8 Article Submandibular gland is a suitable site for alpha synuclein pathology in Parkinson disease. 2019

Shin, Junghwan / Park, Sung-Hye / Shin, Chaewon / Kim, Ji-Hoon / Yun, Tae Jin / Kim, Han-Joon / Jeon, Beomseok. ·Department of Neurology, Seoul National University Hospital, Seoul National University, Seoul, South Korea. · Department of Pathology, Seoul National University Hospital, Seoul National University, Seoul, South Korea. · Department of Neurology, Kyung Hee University Hospital, Seoul, South Korea. · Department of Radiology, Seoul National University Hospital, Seoul National University, Seoul, South Korea. · Department of Neurology, Seoul National University Hospital, Seoul National University, Seoul, South Korea. Electronic address: brain@snu.ac.kr. ·Parkinsonism Relat Disord · Pubmed #30340912.

ABSTRACT: OBJECTIVE: To validate the role of α-synuclein (AS) pathology in submandibular gland (SMG) as a biomarker for Parkinson disease (PD). METHODS: We performed ultrasonography (USG) guided core needle biopsy of SMG in PD patients and procured SMG biopsy tissues or surgical excision specimens from non-PD patients as controls. Then, we compared AS deposition in the SMG tissues between the PD patients and the controls. We recruited 16 PD patients in this study. In each individual, two core needle biopsy tissues were obtained from the left submandibular gland under USG guidance. Fourteen sex and age-matched controls who did not have PD and dementia but received a core needle biopsy or surgical resection of the SMG due to SMG diseases were procured from the pathology archive. Biopsy tissues and surgical specimens were immuno-stained with serine 129 phosphorylated AS (pAS) antibody for microscopic examination. pAS deposition in neural structures such as ganglion cells and neurites was considered as positive. RESULTS: No serious complication occurred during and after the SMG biopsy. We found glandular parenchyma and neural structures in all biopsied SMG tissues from the patients and the controls. Nine out of 16 PD patients (56.2%) were positive for pAS staining, while none of the controls were positive (0%). CONCLUSIONS: SMG core needle biopsy can reliably and safely obtain sufficient glandular parenchyma and neural structures to evaluate the α-synuclein pathology. AS pathology in SMG has high specificity and good sensitivity as a biomarker for PD.

9 Article A 7-year observation of the effect of subthalamic deep brain stimulation on impulse control disorder in patients with Parkinson's disease. 2018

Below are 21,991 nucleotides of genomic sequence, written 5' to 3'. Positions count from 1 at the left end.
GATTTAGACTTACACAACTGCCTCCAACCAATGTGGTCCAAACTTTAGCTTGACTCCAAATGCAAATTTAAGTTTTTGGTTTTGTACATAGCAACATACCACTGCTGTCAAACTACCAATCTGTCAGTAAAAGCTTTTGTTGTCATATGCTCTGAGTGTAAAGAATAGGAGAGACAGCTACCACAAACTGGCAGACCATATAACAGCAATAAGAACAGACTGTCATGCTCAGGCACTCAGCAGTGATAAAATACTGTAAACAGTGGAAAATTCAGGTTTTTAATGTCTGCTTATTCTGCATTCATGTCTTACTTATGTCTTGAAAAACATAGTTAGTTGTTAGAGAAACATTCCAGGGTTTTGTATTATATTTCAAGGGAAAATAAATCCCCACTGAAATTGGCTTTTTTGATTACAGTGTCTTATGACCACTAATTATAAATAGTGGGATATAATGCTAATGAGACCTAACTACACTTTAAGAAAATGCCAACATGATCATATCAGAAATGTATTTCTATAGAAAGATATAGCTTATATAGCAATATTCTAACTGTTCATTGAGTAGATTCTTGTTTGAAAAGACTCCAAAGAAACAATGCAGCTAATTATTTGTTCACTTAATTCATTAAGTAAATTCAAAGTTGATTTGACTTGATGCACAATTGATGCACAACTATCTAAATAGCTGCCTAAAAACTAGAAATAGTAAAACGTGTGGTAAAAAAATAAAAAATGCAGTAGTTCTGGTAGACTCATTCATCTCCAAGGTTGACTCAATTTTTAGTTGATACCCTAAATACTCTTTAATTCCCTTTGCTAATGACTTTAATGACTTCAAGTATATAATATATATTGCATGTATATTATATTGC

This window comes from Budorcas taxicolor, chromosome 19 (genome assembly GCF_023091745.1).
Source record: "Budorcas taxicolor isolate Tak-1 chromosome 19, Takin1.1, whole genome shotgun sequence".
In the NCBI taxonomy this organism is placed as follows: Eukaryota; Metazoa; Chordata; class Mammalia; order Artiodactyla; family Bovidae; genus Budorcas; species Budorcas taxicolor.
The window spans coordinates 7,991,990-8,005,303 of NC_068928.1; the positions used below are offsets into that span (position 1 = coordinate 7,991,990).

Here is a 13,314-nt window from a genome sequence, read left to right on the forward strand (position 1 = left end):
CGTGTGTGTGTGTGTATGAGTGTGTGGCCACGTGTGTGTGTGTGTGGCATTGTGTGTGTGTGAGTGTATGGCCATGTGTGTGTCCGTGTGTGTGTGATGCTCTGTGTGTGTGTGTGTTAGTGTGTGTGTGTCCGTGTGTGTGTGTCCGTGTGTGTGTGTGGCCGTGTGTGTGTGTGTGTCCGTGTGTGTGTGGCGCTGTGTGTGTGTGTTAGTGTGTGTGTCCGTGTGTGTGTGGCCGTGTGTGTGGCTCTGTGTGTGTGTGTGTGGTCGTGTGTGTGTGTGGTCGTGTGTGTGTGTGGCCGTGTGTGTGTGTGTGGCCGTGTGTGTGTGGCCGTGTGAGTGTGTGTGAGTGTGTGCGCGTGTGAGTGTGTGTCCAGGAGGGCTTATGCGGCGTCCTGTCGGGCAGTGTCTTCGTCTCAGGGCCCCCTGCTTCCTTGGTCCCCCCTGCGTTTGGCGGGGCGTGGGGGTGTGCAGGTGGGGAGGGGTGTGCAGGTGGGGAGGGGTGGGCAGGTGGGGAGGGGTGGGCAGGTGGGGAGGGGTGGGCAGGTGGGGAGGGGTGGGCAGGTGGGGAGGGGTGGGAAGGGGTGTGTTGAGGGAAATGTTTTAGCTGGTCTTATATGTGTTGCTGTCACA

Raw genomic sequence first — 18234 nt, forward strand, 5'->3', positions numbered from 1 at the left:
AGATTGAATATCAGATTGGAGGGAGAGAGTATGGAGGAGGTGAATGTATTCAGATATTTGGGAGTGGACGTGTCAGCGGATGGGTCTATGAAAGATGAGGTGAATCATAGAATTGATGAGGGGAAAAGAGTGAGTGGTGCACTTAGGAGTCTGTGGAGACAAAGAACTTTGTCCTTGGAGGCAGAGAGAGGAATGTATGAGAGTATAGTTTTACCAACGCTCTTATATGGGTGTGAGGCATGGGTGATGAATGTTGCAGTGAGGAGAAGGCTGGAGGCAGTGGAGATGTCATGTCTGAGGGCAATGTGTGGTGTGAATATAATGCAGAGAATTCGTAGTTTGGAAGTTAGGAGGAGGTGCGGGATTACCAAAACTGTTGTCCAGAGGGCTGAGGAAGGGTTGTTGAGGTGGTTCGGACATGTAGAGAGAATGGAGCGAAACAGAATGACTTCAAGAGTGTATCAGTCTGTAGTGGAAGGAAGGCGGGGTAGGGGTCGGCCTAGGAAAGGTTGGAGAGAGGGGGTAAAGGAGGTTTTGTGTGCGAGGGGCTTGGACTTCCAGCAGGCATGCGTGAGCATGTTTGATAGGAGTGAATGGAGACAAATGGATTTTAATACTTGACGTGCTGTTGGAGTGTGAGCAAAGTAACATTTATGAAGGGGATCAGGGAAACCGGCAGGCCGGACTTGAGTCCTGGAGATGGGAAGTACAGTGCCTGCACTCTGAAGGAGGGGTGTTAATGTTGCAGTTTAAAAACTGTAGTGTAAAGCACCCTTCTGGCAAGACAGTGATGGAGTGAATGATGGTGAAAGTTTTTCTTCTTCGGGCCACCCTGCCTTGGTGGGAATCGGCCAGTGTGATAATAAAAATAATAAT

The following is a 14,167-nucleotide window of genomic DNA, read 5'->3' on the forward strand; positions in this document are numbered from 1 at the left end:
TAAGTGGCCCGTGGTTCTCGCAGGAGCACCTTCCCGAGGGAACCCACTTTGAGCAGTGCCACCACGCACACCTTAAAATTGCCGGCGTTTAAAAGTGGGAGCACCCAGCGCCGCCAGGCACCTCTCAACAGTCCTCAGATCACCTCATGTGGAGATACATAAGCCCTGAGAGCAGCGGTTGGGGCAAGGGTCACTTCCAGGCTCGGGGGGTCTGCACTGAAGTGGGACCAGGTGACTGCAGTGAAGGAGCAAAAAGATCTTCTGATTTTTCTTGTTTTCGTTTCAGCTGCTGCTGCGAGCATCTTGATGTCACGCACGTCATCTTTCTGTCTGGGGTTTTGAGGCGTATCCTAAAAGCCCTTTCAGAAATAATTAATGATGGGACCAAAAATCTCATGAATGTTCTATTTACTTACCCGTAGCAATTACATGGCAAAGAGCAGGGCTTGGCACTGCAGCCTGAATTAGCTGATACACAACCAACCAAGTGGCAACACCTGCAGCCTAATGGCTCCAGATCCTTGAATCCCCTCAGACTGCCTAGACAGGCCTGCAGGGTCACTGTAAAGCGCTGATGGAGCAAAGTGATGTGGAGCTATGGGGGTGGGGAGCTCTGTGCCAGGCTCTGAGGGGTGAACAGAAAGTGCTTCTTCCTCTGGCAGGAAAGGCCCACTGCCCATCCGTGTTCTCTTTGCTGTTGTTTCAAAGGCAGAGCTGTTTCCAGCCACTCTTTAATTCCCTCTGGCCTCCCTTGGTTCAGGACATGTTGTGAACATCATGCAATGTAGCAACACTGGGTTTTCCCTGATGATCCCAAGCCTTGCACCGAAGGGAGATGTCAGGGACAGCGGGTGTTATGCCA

Kim, Aryun / Kim, Young Eun / Kim, Han-Joon / Yun, Ji Young / Yang, Hui-Jun / Lee, Woong-Woo / Shin, Chae Won / Park, Hyeyoung / Jung, Yu Jin / Kim, Ahro / Ehm, Gwanhee / Kim, Yoon / Jang, Mihee / Jeon, Beomseok. ·Department of Neurology, Movement Disorder Center, Seoul National University Hospital, Seoul National University College of Medicine, Seoul, South Korea. · Department of Neurology, Hallym University Sacred Heart Hospital, Hallym University College of Medicine, Anyang, South Korea. · Department of Neurology, Ewha Womans University School of Medicine, Ewha Womans University Mokdong Hospital, Seoul, South Korea. · Department of Neurology, Ulsan University Hospital, University of Ulsan College of Medicine, Ulsan, South Korea. · Department of Neurology, Nowon Eulji Medical Center, Eulji University, Seoul, South Korea. · Department of Neurology, Kyung Hee University Medical Center, Seoul, South Korea. · Department of Neurology, Seoul Central Clinic, Seoul, South Korea. · Department of Neurology, Daejeon St. Mary's Hospital, College of Medicine, The Catholic University of Korea, Daejeon, South Korea. · Department of Neurology, Seoul St. Mary's Hospital, Catholic University of Korea, Seoul, South Korea. · Department of Neurology, National Medical Center, Seoul, South Korea. · Department of Neurology, Jesus Hospital, Jeonju, South Korea. · Department of Neurology, Movement Disorder Center, Seoul National University Hospital, Seoul National University College of Medicine, Seoul, South Korea. Electronic address: brain@snu.ac.kr. ·Parkinsonism Relat Disord · Pubmed #30054182.